Broward County, Florida defendant, Kenneth Ruiz, was charged with second degree attempted murder of a law enforcement officer, resisting with violence, and trespass in a structure or conveyance. The charges stemmed from an incident that was alleged to have taken place at Giorgio’s nightclub, where Ruiz celebrated his birthday with friends.
At the end of the night, Ruiz and his friends were ordered to leave the club, because it was closing, by a police officer who was working an off-duty detail at the club. After some back and forth, Ruiz and his friends left the club, but remained in the parking lot “partaking in disruptive behavior.”
When the off-duty police officer went to arrest Ruiz, a fight ensued.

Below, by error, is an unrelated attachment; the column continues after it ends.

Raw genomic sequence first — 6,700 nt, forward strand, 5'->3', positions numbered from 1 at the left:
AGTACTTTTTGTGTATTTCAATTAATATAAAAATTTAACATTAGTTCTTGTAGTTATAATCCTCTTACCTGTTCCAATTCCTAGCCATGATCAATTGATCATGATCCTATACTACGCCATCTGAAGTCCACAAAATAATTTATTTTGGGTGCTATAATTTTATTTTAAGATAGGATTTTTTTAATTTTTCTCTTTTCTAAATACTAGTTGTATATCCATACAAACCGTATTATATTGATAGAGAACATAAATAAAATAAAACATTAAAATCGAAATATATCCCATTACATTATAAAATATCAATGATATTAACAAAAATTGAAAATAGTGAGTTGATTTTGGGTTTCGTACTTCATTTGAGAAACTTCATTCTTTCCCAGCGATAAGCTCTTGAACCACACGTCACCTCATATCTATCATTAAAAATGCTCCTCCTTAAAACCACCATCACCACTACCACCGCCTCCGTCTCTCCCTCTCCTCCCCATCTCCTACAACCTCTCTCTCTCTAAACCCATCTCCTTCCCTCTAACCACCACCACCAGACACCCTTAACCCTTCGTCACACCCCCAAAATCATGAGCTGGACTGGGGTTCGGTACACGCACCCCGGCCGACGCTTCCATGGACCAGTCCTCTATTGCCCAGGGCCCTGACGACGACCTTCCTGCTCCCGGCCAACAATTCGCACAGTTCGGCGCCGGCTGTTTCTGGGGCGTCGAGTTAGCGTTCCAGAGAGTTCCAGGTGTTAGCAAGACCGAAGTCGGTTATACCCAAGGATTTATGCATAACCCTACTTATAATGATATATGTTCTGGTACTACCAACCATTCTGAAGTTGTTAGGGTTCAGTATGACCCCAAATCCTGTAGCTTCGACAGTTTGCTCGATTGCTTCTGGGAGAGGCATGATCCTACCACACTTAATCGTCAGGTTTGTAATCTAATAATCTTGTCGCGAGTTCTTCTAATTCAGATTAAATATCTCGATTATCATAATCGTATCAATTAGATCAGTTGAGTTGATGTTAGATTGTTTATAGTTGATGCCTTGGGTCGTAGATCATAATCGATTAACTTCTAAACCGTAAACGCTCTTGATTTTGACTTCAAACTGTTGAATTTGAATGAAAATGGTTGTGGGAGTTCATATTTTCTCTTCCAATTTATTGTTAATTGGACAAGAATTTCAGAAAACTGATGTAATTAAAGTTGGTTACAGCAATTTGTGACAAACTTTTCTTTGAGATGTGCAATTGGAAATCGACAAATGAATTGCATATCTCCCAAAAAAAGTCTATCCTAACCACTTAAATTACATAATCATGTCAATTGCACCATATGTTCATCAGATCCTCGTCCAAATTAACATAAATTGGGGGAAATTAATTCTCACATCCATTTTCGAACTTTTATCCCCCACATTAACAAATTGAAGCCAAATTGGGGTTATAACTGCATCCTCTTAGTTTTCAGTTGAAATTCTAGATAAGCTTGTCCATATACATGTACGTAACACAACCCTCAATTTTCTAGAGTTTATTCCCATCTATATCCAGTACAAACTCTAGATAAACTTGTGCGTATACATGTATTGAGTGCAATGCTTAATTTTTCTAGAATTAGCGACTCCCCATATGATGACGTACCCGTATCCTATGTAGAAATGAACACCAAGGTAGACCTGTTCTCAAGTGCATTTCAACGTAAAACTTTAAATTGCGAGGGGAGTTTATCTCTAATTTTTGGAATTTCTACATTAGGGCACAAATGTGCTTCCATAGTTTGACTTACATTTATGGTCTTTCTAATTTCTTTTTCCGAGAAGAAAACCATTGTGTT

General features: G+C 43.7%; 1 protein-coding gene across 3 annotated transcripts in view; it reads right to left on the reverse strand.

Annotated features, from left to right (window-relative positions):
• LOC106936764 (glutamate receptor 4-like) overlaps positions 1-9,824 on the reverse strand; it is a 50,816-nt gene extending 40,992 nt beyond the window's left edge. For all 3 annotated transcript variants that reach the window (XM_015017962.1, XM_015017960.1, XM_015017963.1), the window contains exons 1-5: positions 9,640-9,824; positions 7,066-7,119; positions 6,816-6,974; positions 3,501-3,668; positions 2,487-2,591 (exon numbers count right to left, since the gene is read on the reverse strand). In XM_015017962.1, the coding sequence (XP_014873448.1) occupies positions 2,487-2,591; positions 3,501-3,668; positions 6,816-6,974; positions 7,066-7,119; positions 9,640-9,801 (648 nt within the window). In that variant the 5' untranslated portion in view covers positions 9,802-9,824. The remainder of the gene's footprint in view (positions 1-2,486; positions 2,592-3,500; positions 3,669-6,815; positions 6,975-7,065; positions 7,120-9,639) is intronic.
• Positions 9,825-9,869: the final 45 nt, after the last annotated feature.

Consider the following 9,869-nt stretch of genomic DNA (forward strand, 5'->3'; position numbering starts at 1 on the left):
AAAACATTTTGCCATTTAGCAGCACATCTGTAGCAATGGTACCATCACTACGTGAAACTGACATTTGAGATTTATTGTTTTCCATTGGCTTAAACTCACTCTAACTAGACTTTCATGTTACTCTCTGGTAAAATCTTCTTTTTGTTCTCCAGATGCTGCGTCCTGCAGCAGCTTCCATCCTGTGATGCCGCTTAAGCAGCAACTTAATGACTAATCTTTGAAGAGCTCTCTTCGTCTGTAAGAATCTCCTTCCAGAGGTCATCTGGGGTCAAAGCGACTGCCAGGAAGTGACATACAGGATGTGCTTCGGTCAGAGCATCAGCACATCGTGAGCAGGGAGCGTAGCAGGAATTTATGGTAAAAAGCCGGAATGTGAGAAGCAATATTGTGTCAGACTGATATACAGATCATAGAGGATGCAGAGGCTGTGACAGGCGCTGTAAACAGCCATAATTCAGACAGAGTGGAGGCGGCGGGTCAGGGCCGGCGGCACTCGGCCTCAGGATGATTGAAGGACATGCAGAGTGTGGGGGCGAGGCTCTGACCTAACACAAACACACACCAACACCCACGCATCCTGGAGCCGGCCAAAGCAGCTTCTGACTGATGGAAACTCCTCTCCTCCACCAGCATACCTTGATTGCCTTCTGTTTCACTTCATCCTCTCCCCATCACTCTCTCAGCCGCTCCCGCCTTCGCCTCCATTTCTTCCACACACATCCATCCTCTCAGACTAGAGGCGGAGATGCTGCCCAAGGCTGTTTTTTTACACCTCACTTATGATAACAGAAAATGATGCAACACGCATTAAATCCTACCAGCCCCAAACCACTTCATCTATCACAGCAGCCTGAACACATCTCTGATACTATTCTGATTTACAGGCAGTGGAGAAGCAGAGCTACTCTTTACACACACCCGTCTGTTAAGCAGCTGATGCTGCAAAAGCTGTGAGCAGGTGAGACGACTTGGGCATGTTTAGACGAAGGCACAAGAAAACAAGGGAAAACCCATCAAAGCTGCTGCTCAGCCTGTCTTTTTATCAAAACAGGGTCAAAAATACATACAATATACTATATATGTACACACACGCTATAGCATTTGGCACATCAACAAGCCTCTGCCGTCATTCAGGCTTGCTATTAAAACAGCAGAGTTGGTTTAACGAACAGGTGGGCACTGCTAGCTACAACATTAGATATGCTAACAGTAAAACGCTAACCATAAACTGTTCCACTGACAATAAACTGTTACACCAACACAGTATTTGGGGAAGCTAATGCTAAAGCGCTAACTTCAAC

Ultimately however, Ruiz was acquitted of all charges, except for the trespass. At trial, his defense lawyer moved for a judgment of acquittal, stating that no reasonable jury could have found Ruiz guilty of trespass because the parking lot was “open-air” and not enclosed by any kind of structure.
Relying on the Florida Supreme Court’s ruling in Hamilton v. State, 660 So.2d 1038 (Fla. 1995), the Fourth District Court of Appeals ruled that Ruiz’s conviction must be reversed because a trespass conviction cannot be sustained in the absence of some form of an enclosure that would make the parking lot come under the “curtilage” of the night club.
Since there was no factual question about the lack of an enclosure, the appeals court reversed Ruiz’s conviction.